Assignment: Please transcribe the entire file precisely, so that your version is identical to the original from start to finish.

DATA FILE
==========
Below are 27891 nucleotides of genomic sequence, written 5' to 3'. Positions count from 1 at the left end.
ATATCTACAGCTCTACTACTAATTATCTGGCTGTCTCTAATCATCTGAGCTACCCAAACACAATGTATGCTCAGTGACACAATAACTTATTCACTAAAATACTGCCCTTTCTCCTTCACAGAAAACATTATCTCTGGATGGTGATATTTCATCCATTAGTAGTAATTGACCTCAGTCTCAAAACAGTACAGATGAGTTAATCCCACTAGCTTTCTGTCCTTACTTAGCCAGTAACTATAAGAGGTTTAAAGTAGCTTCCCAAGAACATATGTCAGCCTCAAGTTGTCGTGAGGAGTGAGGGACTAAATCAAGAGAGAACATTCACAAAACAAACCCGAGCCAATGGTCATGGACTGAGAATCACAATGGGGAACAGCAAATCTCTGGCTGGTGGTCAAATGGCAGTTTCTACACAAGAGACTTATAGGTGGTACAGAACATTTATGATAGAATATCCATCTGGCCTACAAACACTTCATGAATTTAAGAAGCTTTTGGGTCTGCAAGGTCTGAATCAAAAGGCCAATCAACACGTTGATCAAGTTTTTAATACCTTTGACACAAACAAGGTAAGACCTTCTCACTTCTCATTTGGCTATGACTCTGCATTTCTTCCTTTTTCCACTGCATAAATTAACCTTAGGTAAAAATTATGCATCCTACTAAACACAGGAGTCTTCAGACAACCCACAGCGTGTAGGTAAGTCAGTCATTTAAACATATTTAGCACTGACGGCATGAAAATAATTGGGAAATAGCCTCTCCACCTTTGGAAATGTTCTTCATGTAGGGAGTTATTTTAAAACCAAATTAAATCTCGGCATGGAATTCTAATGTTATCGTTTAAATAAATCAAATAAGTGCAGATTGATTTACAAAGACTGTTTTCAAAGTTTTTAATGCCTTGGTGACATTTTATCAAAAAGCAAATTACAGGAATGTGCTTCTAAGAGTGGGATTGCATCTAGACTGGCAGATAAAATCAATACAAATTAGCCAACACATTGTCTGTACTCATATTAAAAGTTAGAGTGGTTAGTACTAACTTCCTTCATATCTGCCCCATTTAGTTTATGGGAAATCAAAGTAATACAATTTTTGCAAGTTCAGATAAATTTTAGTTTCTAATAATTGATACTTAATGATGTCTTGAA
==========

Below are 27891 nucleotides of genomic sequence, written 5' to 3'. Positions count from 1 at the left end.
ATATCTACAGCTCTACTACTAATTATCTGGCTGTCTCTAATCATCTGAGCTACCCAAACACAATGTATGCTCAGTGACACAATAACTTATTCACTAAAATACTGCCCTTTCTCCTTCACAGAAAACATTATCTCTGGATGGTGATATTTCATCCATTAGTAGTAATTGACCTCAGTCTCAAAACAGTACAGATGAGTTAATCCCACTAGCTTTCTGTCCTTACTTAGCCAGTAACTATAAGAGGTTTAAAGTAGCTTCCCAAGAACATATGTCAGCCTCAAGTTGTCGTGAGGAGTGAGGGACTAAATCAAGAGAGAACATTCACAAAACAAACCCGAGCCAATGGTCATGGACTGAGAATCACAATGGGGAACAGCAAATCTCTGGCTGGTGGTCAAATGGCAGTTTCTACACAAGAGACTTATAGGTGGTACAGAACATTTATGATAGAATATCCATCTGGCCTACAAACACTTCATGAATTTAAGAAGCTTTTGGGTCTGCAAGGTCTGAATCAAAAGGCCAATCAACACGTTGATCAAGTTTTTAATACCTTTGACACAAACAAGGTAAGACCTTCTCACTTCTCATTTGGCTATGACTCTGCATTTCTTCCTTTTTCCACTGCATAAATTAACCTTAGGTAAAAATTATGCATCCTACTAAACACAGGAGTCTTCAGACAACCCACAGCGTGTAGGTAAGTCAGTCATTTAAACATATTTAGCACTGACGGCATGAAAATAATTGGGAAATAGCCTCTCCACCTTTGGAAATGTTCTTCATGTAGGGAGTTATTTTAAAACCAAATTAAATCTCGGCATGGAATTCTAATGTTATCGTTTAAATAAATCAAATAAGTGCAGATTGATTTACAAAGACTGTTTTCAAAGTTTTTAATGCCTTGGTGACATTTTATCAAAAAGCAAATTACAGGAATGTGCTTCTAAGAGTGGGATTGCATCTAGACTGGCAGATAAAATCAATACAAATTAGCCAACACATTGTCTGTACTCATATTAAAAGTTAGAGTGGTTAGTACTAACTTCCTTCATATCTGCCCCATTTAGTTTATGGGAAATCAAAGTAATACAATTTTTGCAAGTTCAGATAAATTTTAGTTTCTAATAATTGATACTTAATGATGTCTTGAA